The root problem goes back to the 1975 report of Australian Law Reform Commission where South Sea Islanders’ claims for recognition were dismissed contemptuously.

I am sure that Rugby League fans would dispute this, given that one of the greatest Rugby League players ever was Mal Meninga, himself of South Sea Islander heritage. He is not the only one.

In my 2017 book I wrote about the experiences of a young Philip Morey, when he had worked on the then New Hebrides island of Erromanga between 1932 and 1934. Here he had encountered a man who had been taken to Queensland as a youth who, after 40 years, returned to his village on Erromanga. The exchange between the young Australian and the old native needs no further commentary. It is nevertheless instructive. The extract starts with Morey asking a question while the old man was harvesting his plot of sweet potato.

The Sheep of Erromanga – Messages from the Martyrs Isle, Jack Best

“What was life here like when you were a small boy?” 

The dreaminess reappeared in the old man’s cadence. “Son, that was a long, long time ago.” The dreaminess vanished as quickly as it had come and edginess came into his voice. “I was less than twenty years old when the boat took me to Queensland. It was not even Australia then — just a group of colonies where you white men wanted me to make you some money. And I did. You know, I cut cedar and kauri for a shilling a hundred foot. I even worked on cattle stations.”

The old man drew a circle in the dirt.

“The pay wasn’t much, but I made enough money to rent fifteen acres and a farm in Northern New South Wales — on the Clarence. Married a white woman.” He stopped.

Philip thought he expected a question about mixed marriage, but miscegenation did not trouble Philip. He had read too much French literature to share the English fear of mixing skin colours. The French were very much more tolerant. He wondered whether there was a Creole culture in this strangely governed group of islands. 

Philip was quiet as he pondered this old fellow who had lived forty years among white people and who, after twenty years back on the island of his birth, could still speak fluent English. He had lived and worked under white men’s rule in a white man’s house with a white woman as his wife. He had seen and enjoyed the comforts and pains of civilization. Now he was living in a dirty and dilapidated old native hut wearing a dented old hat and a dirty threadbare loincloth.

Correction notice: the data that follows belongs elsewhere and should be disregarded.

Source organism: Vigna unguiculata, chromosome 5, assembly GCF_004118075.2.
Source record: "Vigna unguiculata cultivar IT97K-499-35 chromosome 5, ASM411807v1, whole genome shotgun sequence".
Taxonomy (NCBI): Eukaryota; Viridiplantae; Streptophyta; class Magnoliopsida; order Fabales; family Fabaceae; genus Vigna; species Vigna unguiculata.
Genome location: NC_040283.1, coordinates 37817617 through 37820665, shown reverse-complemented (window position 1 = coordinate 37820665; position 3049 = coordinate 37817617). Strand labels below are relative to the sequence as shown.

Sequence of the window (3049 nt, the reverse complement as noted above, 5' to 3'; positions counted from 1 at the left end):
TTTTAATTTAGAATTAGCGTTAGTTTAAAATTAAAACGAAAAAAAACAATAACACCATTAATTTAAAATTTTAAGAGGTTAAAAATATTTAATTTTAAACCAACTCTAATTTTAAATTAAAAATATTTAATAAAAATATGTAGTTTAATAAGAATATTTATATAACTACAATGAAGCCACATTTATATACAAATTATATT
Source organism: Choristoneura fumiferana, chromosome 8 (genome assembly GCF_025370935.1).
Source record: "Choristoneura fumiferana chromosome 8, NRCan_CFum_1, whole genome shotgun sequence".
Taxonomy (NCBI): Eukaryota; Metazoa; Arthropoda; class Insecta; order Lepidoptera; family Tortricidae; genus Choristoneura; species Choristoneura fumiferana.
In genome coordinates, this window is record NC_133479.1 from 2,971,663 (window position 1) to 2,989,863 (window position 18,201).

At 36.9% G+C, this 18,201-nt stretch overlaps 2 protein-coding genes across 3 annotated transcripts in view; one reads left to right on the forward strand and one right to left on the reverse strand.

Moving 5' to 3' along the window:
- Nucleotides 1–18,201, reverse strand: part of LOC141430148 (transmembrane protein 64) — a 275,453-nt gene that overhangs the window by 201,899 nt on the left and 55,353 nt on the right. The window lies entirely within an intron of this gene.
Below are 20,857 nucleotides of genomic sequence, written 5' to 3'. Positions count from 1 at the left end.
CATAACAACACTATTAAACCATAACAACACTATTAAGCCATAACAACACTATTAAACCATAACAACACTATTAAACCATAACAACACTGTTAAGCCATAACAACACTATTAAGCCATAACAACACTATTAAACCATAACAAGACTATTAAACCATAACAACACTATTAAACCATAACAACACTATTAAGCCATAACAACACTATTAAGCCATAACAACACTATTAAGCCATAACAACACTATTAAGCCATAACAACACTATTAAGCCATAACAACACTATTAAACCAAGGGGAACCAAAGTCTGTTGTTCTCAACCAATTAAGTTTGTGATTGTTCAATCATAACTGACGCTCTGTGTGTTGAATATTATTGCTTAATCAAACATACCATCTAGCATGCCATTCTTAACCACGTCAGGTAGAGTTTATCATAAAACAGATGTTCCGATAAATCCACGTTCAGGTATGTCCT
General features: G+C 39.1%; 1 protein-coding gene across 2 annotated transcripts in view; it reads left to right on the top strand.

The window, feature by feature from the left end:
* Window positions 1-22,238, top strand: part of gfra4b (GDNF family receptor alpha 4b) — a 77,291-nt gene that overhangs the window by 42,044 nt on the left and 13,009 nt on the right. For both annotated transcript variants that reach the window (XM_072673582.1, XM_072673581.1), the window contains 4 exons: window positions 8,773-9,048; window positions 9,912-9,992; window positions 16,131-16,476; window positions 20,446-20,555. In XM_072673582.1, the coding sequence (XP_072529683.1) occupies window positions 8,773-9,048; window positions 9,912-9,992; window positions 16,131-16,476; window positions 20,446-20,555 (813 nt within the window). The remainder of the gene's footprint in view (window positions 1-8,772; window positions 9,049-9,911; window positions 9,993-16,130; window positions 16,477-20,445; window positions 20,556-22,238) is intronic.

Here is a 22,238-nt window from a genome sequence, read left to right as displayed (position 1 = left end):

He thought, so much for forty years in Australia!

The old man turned as if he felt Philip’s final thought as a laceration. 

“Son, civilization is not only in the eye of the white man.” His clouded eyes belied the directness, the clarity of the comment.

“You know what made me come home?” The old man continued without waiting for any acknowledgement. “I had learned enough about the way you white men handle your riches — you are always selling that lie to others to make even more for yourselves. I found out what civilization was all about. I lived as a white man — I saved and then I gambled money that I had earned on making money that would come without me earning it. What do you call it? Dividends? Interest? It has taken a long time for me to forget the words of deceit.” 

Philip thought that the way he said “deceit”, with his teeth clenched, was an expression of repugnance at a life he had once tried to embrace. 

“I lost my money,” the old man continued. “Any money I had got over that first twenty years went in the 1891 bank crash. Lost my farm, lost my living — lost my wife. Went back to the cane fields. But that life is for a young man, and my back started to give out. In the end, in my last ten years in your newly created country, I made enough to live on, but when I came home I left every penny in there — in your Australia.